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Steps to Getting a Construction Stormwater General Permit

Updated: 6 days ago

Construction companies are often intimidated by the process of obtaining a construction stormwater general permit in Utah — and with good reason. Reading the Environmental Protection Agency’s rules for obtaining construction general permits and drawing up stormwater pollution prevention plans is enough to make anyone’s head swim. At Silver Leaf SWPPP, our team is here to help. Below, we outline the steps for getting your construction stormwater general permit, and we go over how we can help you with your SWPPP.



1. Submit a Notice of Intent (NOI)


In its guidelines for obtaining a construction general permit, the EPA suggests construction companies and subcontractors familiarize themselves with the EPA’s guidelines for projects. Once this step is complete, construction companies — as well as subcontractors, owners, etc. — must file a notice of intent.


2. Create a SWPPP


This is the part many construction companies require help with. A SWPPP is a long and technical document which must be updated throughout the project, and if any mistakes are made, your company could be fined or work could be stopped. At Silver Leaf SWPPP, we specialize in helping companies develop SWPPPs.


The purpose of a SWPPP is to help prevent local water supplies from becoming contaminated. Without SWPPP compliance, rain can wash contaminants from construction sites into storm drains that lead to larger bodies of water. These contaminants include dirt, silt, trash and chemicals such as refrigerant, gas or oil.


SWPPP plans outline ways to curb pollution and stop erosion based on the geography of the site in question. The plan may include installing erosion control solutions such as silt fences and berms around storm drains.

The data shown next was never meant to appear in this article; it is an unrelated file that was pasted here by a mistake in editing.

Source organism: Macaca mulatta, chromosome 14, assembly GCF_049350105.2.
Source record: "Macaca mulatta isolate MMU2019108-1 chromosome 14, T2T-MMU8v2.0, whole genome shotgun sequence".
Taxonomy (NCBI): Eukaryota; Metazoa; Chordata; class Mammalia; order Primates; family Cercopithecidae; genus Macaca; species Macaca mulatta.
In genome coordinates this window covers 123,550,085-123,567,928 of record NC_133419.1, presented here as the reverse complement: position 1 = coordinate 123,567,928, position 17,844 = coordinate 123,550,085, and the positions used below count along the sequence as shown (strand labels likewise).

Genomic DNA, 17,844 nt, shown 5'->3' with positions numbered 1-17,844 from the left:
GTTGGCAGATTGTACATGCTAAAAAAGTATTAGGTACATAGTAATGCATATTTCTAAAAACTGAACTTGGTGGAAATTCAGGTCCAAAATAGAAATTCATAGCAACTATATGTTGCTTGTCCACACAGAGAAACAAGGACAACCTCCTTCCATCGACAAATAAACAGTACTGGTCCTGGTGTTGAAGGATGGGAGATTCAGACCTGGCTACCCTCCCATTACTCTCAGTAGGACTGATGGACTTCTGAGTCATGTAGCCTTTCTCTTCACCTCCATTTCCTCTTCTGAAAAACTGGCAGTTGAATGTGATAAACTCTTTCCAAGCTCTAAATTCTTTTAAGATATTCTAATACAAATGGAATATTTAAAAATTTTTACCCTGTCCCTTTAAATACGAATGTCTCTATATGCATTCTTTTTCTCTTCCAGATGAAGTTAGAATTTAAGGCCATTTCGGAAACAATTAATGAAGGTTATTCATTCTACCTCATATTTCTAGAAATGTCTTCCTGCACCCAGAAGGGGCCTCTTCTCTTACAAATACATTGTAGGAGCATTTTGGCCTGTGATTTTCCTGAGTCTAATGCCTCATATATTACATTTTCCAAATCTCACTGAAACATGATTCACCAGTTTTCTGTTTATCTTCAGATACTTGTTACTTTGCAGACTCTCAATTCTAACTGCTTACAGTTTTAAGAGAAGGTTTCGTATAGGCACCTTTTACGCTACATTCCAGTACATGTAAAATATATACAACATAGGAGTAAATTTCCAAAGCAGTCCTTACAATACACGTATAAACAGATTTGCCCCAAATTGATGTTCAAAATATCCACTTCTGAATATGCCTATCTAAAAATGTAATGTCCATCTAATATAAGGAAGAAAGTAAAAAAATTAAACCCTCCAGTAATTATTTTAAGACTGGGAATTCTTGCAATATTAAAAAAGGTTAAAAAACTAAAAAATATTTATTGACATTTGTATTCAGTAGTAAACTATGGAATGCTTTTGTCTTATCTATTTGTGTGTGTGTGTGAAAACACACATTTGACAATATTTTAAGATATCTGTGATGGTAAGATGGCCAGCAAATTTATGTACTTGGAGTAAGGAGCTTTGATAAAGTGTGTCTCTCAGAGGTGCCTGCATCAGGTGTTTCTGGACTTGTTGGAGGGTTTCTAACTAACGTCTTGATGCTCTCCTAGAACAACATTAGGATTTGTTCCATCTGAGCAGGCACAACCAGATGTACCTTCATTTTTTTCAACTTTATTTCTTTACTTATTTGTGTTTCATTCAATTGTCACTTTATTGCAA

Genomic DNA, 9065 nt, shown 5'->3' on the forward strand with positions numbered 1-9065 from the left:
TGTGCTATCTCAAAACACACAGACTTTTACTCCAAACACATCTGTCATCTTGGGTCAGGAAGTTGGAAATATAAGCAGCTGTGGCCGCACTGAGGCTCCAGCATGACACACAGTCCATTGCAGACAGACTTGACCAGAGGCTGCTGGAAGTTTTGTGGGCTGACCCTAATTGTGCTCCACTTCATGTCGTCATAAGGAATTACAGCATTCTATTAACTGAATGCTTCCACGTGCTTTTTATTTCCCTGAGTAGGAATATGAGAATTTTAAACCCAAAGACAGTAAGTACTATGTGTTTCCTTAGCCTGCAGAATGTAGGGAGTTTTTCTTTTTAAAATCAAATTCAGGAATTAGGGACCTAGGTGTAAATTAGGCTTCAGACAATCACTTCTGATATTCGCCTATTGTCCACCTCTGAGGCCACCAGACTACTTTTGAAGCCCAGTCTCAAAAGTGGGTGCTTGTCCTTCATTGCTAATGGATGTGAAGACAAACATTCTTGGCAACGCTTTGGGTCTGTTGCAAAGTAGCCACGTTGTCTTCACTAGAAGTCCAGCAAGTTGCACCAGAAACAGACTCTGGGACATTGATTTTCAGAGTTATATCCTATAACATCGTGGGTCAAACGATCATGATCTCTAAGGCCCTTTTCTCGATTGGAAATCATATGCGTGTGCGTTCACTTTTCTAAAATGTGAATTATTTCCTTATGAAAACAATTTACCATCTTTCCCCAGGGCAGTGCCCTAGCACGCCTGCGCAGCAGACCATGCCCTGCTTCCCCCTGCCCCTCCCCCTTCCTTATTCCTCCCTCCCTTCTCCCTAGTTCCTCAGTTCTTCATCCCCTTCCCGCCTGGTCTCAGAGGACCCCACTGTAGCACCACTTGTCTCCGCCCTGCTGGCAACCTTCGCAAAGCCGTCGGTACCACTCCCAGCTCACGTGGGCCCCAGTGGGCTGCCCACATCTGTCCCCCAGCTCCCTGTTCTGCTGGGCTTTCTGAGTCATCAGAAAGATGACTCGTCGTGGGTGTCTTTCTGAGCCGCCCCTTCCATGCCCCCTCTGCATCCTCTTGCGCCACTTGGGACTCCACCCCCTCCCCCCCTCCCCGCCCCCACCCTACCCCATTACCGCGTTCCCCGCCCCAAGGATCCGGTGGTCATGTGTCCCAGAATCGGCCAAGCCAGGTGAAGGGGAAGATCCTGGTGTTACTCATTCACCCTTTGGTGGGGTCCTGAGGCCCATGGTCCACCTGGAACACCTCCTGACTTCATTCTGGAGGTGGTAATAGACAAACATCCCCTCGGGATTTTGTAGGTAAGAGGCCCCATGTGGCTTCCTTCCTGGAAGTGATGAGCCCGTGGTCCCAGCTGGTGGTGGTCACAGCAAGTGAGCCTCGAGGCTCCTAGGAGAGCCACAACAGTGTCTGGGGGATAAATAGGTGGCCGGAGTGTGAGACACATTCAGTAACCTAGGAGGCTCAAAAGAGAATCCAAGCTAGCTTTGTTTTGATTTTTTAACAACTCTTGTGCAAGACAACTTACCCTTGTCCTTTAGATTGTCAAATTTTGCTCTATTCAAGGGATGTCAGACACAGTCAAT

3. Check for Impacts on Endangered Species


This step is also often a difficult one. The government wants construction companies to take special care when working in areas that could impact endangered species. There are federal, state and tribal lists of endangered and threatened species; however, it can sometimes be difficult to determine if your project will affect these species. You may not be sure if they are living near your project site. Further, the EPA requires you to look beyond the immediate site to farther-flung areas, and it isn’t always clear how far is considered far enough.


Enlist the Help of Silver Leaf SWPPP


If your construction company is not large enough to fund its own SWPPP division, you are better off using a stormwater management company such as Silver Leaf SWPPP to help you. While you may eventually learn the parameters necessary to file your own documents for your construction general permit, the time you put into it may be better spent on what you do best: building. Additionally, SWPPP regulations frequently change, so it’s important to keep up with these changes.


For help with your stormwater management plan, contact Silver Leaf SWPPP. We can take care of all the paperwork necessary for you to get your construction stormwater general permit.

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